One which I bought new when I was at college, can you believe that’s over twenty years ago? And the other lovely rose wood handled frame which is great for slightly bigger work, which I bought at a car boot sale.

My polishing machine has seen better days, but is still going strong. This was purchased new from Hatton Garden back in the 1070s when my mum was pregnant with me. I’d love to update it, but there’s really no need whilst it hangs in there.

My newest piece of equipment was a birthday gift from my dad. It’s an amazing all singing and dancing setting clamp. Which makes setting a lot easier. It comes off the bench and then is replaced by my peg when not in use so is multifunctional too. (www.grs.com)

Lastly, but not least, is my ‘can never be replaced’ setting tool. Made from a jewellery tool handle and a screw! I can’t use anything else, as it just doesn’t work. This little mushroom sits in the palm of my hand and is just right.

Tools are like old friends, you pick up from where you left off, and they support you no matter what!

If you fancy learning how to use some of these wonderful tools or just come to visit my studio and showroom over the summer all my details are available on my website:

Jewellery Workshops or simply message me via Contact

How it all began……

People often ask when did I start making jewellery. I often answer when I was little.

Now you may think that little children can’t make jewellery, or indeed that they shouldn’t even be allowed in to a jewellery workshop! When me and my younger sister were little we lived in a house which had a purpose built studio attached to the back.

penfold

As my Dad, a jeweller, worked from home we spent many hours with him in his studio when he was working.

dad

I have vivid memories of hammering metal, creating melted blobs of silver from scraps and drilling holes with a hand drill. This was all before the age of ten!

I do often feel guilty that I haven’t offered this opportunity to my own children. The only time they actually entered into my studio, before the aged of ten, the boys grabbed hammers and began to whack them onto the anvil. Once they had left I found a sweet had been mashed into the cogs of my prized rolling mills. So that was the end of that!

When I was ten years old we moved from Steyning high street to a farm just outside the town. My dad set up a new workshop in the old farm buildings.

cowshed-two

I would often spend time ‘playing’ with bits of metal in his workshop.

When  I got to secondary school I manage to incorporate some of my designs into my coursework. I also found that my friends would actually pay me to make them pieces of jewellery, so it was a great way to earn some pocket money.

By the age of 17, I concentrated on working a piece from design through to finished product.I took part in Young Craftsman of the Year Competition, which was part of the South of England Show in June. I came third and won first place over a couple of years. Winning quite a nice pot of money! My winning piece’s design was derived from a poppy seed head.

yound-craftsman-of-the-year

At sixth form college I designed and made portable work bench. I think by this point I still regarded jewellery making as a hobby, but I did have several customers!

In 1993, once again following in my father’s footsteps, I went on to complete a foundation course at the Union Place campus of Northbrook College.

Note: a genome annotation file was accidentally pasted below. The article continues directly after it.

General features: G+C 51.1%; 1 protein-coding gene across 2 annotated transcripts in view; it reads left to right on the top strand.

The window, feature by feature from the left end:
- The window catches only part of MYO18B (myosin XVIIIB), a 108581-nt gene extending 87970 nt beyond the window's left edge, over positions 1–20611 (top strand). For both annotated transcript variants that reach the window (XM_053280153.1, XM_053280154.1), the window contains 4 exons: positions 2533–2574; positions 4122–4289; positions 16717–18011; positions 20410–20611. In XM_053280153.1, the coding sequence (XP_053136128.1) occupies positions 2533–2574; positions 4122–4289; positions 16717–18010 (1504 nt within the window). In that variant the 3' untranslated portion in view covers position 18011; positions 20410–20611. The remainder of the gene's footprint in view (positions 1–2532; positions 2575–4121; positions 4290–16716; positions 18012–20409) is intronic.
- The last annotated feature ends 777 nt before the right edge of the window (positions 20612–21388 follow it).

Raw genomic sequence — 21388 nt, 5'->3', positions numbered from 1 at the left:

1995artunionplace

Thank you to The Worthing Sociey for this image of the building in 1995, it has since been replaced with housing.

I wasn’t very creative student, and my tutors were a little concerned that I didn’t have what it takes to go to Art College. I worked hard and learnt how to draw, paint, work in clay and develop photos. Than came the time where students had to decide which course to apply to next. My tutors took me to one side, and asked why I was applying for Jewellery and silversmithing courses. Obviously, I had forgotten to mention my hobby to them. I took my jewellery to show them, and I they were impressed!

I applied to the Surrey Institute of Arts and Design and completed a two year HND. From there I decide I was not yet ready to hit the real world, so I became a student at Edinburgh College of Art.

In 1997 reality hit, I left college and took over my Father’s studio, which had moved from the Cowshed to the Stable. I have been working there ever since.

 

 

 

 

It’s that Open House time of year!

       
May is the start of the Open House season.

I have been taking part in Open houses for around 15years. I been lucky to take part in several venues within the Artists Open House group in Fiveways. Fiveways Artist group was were it all started over 30 years ago.

 
This year I also took part in an exhibition called ‘Breaking the Rules’ which was at the Jointure Studio in Ditchling. An historically artist community!

 
It is the ninth year that an art trail has taken place in Steyning. I organised the Art Trail as part of the Steyning Festival. As the festival went to a biannual event, I stepped down from this role. Steyning Arts was formed. Several years ago I joined the organising committee. I am now current Chair, and along side a committee of eight other we organise various community arts events. Our role as a society is a combination of supporting fellow artists providing them with facilities to exhibit and hopefully sell their work. Also enabling the public to gain easy access to the visual arts 

  
   

www.steyningarts.co.uk
I always views these events as potential selling times, but more importantly a time to meet your public, and spread the word about your work. Display standards must be maintained. 

  
         

June heralds the start of open garden season. I will be taking part in Henfield Garden and Arts, West Sussex.

http://www.henfieldhub.com/festival-of-gardens-and-arts/gardens-arts-is-gearing-up-for-june

Also in July I will be at Parham House and Gardens, near Storrington, West Sussex, for their Garden weekend.

See you somewhere soon!

http://www.parhaminsussex.co.uk/events-and-courses/events.html